Down near the Savannah River is East River Street. And strolling along this road you’ll come across places to shop and eat. Check out what I wrote about John’s Pass Boardwalk after a 2010 visit to Madeira Beach in Florida:

Sure… some of the shops were kind of boring. Seemed like the pattern of stores repeated at every fourth door. (Door number one… shells and dolphin statues and discount t-shirts, none of which truly captured the feeling of Madeira Beach but seemed more likely set up to be just cheap enough and just beach-themed enough to take a dollar or two out of your pocket. Door number two… perhaps a restaurant or bar or store selling water. Door number three… something amazing and different and unusual that really attracted you by offering brilliant original stuff, plus the feeling that if you didn’t pay attention and look at everything you were definitely missing something. Door number four… shells and dolphin statues and discount t-shirts, none of which truly captured the feeling of Madeira Beach but seemed to be ordered from exactly the same catalogue that was used at door number one (and I mean, exactly the same catalogue). Door number five… perhaps a restaurant or bar or store selling water… and you see how this is beginning to repeat.) The goal was to get to as many door number three locations as possible.

And in Savannah on East River Street? Same idea… bought the t-shirt.

I mentioned that things blur though.

We were talking to a waiter in a restaurant on our first night. We had parked our car and planned on spending the after-dinner hours walking around the area and wondered if there were some things we should look for. He talked a bit in generalities… surprise, still no specific advice, “it’s all great”… and then he mentioned how much he loved the history of River Street.

Not years ago… not decades ago… quite literally centuries ago, the ships sailing from Europe into Savannah would come across the ocean and up the Savannah River loaded with ballast stones for stability. They would pick up cargo and leave the ballast stones behind. These stones were in turn used in the construction of buildings… stairs… and, for this waiter’s story most specifically, for the actual street of River Street.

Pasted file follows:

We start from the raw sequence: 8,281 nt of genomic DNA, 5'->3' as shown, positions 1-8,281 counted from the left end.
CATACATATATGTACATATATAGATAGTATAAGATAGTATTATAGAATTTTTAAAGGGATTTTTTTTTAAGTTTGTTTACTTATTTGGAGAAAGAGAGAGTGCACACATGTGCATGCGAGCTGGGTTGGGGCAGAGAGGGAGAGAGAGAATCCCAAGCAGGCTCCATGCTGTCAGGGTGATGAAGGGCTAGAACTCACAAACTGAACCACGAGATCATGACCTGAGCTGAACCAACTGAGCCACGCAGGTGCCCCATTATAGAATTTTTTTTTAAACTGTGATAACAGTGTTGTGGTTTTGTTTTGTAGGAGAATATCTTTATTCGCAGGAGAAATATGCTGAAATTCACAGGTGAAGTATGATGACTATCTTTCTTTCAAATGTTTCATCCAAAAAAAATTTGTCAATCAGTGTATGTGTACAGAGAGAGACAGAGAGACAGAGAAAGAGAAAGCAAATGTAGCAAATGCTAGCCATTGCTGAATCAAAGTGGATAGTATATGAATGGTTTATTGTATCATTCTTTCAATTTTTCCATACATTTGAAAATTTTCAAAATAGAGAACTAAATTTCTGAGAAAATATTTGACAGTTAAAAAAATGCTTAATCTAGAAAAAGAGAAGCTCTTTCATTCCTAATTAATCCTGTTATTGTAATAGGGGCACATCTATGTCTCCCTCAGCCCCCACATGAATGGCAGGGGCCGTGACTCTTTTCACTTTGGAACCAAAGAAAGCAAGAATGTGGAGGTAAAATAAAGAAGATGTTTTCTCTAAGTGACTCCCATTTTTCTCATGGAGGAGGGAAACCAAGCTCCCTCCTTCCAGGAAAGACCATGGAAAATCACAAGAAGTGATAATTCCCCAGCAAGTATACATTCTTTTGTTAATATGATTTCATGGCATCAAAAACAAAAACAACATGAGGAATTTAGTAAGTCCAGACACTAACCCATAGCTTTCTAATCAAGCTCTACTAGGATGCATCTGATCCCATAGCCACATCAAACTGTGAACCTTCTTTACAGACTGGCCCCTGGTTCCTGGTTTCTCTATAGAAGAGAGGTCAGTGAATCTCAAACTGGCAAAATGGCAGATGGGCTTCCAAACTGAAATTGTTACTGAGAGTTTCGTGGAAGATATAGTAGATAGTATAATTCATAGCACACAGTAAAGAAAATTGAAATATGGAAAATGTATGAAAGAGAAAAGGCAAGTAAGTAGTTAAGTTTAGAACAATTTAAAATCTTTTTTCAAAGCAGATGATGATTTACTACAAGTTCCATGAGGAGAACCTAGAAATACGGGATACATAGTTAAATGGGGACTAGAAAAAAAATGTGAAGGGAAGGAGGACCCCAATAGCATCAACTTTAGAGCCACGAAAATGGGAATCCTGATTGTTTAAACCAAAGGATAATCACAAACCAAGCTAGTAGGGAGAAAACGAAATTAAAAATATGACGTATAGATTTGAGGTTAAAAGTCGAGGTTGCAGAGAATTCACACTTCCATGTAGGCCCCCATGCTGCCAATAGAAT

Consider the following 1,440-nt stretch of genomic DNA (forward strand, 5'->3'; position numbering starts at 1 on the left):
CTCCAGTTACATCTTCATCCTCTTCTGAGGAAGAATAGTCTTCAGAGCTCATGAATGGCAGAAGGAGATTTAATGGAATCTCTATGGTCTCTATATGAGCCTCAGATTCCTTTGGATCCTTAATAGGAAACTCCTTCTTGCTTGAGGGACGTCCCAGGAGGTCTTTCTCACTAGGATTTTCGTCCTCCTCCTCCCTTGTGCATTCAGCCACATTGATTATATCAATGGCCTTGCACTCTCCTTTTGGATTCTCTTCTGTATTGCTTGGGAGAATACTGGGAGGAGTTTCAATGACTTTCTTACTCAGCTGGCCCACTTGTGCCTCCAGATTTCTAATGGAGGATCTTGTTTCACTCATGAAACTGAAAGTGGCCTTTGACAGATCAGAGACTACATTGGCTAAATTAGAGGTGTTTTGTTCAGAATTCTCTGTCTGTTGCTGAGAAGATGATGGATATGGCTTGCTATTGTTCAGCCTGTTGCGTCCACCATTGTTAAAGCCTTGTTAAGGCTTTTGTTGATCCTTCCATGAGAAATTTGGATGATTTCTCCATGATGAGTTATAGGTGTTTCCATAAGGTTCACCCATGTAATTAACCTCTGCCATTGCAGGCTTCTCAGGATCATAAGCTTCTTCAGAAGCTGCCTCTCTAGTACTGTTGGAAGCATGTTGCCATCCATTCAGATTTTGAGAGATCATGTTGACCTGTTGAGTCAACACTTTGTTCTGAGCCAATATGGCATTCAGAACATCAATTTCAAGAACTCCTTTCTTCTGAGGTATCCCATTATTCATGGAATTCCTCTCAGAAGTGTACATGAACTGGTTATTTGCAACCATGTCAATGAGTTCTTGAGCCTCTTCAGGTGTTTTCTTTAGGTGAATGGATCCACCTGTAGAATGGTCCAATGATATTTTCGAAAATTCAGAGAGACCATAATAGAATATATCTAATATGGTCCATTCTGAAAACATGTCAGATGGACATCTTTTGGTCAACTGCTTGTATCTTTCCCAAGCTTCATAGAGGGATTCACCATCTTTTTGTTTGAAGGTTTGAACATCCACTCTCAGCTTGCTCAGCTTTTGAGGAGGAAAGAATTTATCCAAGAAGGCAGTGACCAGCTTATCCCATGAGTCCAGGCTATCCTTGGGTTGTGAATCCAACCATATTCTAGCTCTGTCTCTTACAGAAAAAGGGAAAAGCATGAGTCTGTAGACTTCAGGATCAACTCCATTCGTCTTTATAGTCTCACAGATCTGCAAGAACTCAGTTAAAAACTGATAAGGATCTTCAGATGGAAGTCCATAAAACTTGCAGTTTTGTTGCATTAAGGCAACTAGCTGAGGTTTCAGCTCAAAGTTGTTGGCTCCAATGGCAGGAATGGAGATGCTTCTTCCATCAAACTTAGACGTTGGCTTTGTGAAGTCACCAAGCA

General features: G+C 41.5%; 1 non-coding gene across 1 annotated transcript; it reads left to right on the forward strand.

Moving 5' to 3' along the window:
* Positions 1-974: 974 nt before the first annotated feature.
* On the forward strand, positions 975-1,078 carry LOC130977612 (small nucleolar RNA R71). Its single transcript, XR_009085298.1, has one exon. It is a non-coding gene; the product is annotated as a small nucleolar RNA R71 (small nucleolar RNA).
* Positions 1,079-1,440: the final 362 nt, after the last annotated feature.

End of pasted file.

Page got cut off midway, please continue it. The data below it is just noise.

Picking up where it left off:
River Street is a cobblestone road of sorts -- formed from the very history… the very ballast stones… of the city’s early days. It is quite impressive and stunning when you are standing on River Street and are aware of this.

Now… combine things. Touristy like everyplace… filled with unique and amazing historical significance few locations could compare with… literally woven into the fabric of the city.

That’s Savannah.

You want touristy? Midnight in the Garden of Good and Evil and the Bird Girl are on display in every gift shop, from copies of the book to different sizes of the statue. And suddenly, it blurs, and you are on Bull Street… across from Monterey Square… at the Mercer House.

You want touristy? You find The Lady and Sons… cookbooks and Paula Deen bus tours… referrals to Uncle Bubba’s. And then that overlap comes into play… just casually speaking to the owner of The Christmas Shop on Bull Street and she asks if you’re in the area for lunch. And when you ask why she refers you to the greatest restaurant you might ever set foot in -- Mrs. Wilkes’ Dining Room.

Savannah isn’t simply what you experience… it’s how you experience it. And that can create quite a different visit to this gorgeous city.

Visually it is striking.

The people we met were all wonderful.

Unlike those advising me though, I will break the spell and give you some specifics.

Stop and check out some of the squares and get to Forsyth Park -- all different and filled with history, while claiming a place in the incredible design of the city. Do not miss the Cathedral of St. John the Baptist -- one of the most breathtaking and brilliant places I have ever set foot inside. And, whatever you do, get to The Wilkes House for the meal of a lifetime.

Forsythe Park and the Savannah Squares… the St. John Cathedral… Mrs. Wilkes’ Dining Room… the three must-do places of Savannah.

Some casual thoughts? Ok. Please stop in The Christmas Shop on Bull Street. Friendly people there. (Conveniently located near Madison Square… and very near St. John’s.)

Go see at least one of the historic homes. I’d refer you to the Mercer House (actually called the Mercer-Williams House), but there are several worthy of note and I’m certain would offer a fascinating tour as Savannah’s bygone days merge with current events.

I could go on… but that is the perfect start. You can build from there.

Because when it comes to Savannah… I can’t tell you that you will have an incredible time on your visit. That’s going to be up to you, and how you decide to experience it. What I can tell you is that this city is amazing and wonderful… you just might need to be open and flexible with your expectations and plans.

If you have any comments or questions, please e-mail me at Bob@inmybackpack.com